Sunday, December 25, 2011

Eggnog & Brandy Balls

Holiday Brandy-stravagansa

I don't know about you, but for me holidays can be stressful times. Traveling to be with your loved ones, being with your loved ones, having to talk to your loved ones — all of these things are leading stressors that, when combined with the general blahs of a season without the sun, can really depress people.

Nothing cures depression like a depressant! If we have to spend our time in unpleasant familial obligations, we might as well get smashed.

Eggnog? More like Yay-gnog!

Because what are the holdiays if not an excuse to drink?

Okay, I'm playing up the booze angle here a bit but let me be frank: I effing love eggnog. No lie. Every year the delicious reappearance of eggnog has always been the high point of the holiday season. I even love the non-alcoholic kind you can buy in stores. For years this was my favorite seasonal drink.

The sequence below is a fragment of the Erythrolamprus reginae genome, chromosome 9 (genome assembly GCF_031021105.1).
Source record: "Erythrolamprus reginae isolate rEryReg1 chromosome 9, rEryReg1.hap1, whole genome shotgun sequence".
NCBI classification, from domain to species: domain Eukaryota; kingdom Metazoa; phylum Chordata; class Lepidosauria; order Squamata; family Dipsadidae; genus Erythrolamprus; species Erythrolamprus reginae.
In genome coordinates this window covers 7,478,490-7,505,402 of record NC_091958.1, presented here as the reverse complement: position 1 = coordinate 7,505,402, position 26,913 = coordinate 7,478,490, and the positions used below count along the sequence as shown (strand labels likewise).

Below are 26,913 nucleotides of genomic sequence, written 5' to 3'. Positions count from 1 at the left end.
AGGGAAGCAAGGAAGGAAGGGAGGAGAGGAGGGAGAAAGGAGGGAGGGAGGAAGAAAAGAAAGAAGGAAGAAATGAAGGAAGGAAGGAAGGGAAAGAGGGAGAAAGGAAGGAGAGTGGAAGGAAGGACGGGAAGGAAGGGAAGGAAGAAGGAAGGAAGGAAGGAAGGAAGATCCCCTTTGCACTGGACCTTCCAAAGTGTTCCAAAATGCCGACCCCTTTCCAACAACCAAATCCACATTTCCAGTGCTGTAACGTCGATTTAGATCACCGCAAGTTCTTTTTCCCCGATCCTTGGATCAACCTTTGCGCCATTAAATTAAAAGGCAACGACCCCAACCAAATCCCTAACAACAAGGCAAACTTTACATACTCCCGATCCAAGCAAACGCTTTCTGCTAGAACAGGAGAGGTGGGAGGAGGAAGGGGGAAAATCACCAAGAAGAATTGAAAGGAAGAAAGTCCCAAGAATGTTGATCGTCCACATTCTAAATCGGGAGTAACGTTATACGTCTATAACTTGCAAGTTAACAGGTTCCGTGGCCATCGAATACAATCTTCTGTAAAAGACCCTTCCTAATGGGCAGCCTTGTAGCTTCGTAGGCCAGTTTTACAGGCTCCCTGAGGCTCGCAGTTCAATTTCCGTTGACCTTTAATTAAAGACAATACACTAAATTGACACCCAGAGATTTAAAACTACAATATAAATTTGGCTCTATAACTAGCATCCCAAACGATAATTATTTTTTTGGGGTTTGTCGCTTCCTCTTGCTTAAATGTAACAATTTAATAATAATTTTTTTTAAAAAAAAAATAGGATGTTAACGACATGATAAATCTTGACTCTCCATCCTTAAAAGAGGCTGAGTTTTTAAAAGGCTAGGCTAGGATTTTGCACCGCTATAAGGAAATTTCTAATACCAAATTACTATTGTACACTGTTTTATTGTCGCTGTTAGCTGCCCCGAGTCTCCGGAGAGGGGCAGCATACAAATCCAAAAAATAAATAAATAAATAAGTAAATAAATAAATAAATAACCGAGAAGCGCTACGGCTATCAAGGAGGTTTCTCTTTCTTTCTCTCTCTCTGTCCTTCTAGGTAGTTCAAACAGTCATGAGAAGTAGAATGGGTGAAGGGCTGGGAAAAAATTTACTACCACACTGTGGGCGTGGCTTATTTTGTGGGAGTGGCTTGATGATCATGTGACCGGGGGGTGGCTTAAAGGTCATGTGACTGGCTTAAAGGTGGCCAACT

Homemade eggnog blows that processed stuff out of the water.

Putting the Egg in Eggnog

We used four eggs in our nog, beating 1/3 cup of sugar into the yolks and putting the whites aside. The base was two cups of whole milk and a cup of half-and-half (though you can use anything up to heavy cream) seasoned with a teaspoon of nutmeg. Some people don't bother cooking their eggnog, but it's a general good practice whenever you're doing anything with eggs — Rocky Balboa notwithstanding.

We brought the milk mixture to a quick boil and combined it with the yolk-sugar. The trick is to to pour the hot milk into the yolks (not the other way around!) slowly enough to avoid accidentally cooking the yolks — something that would be pretty unpleasant. After you've combined the milk and eggs you'll want to slowly raise the temperature back to 160 F.

We used half a cup of brandy, but you could easily substitute rum. Not adding booze is an affront to Saint Nick. Set the whole thing into the fridge to just chill for a bit — a few hours will do the trick.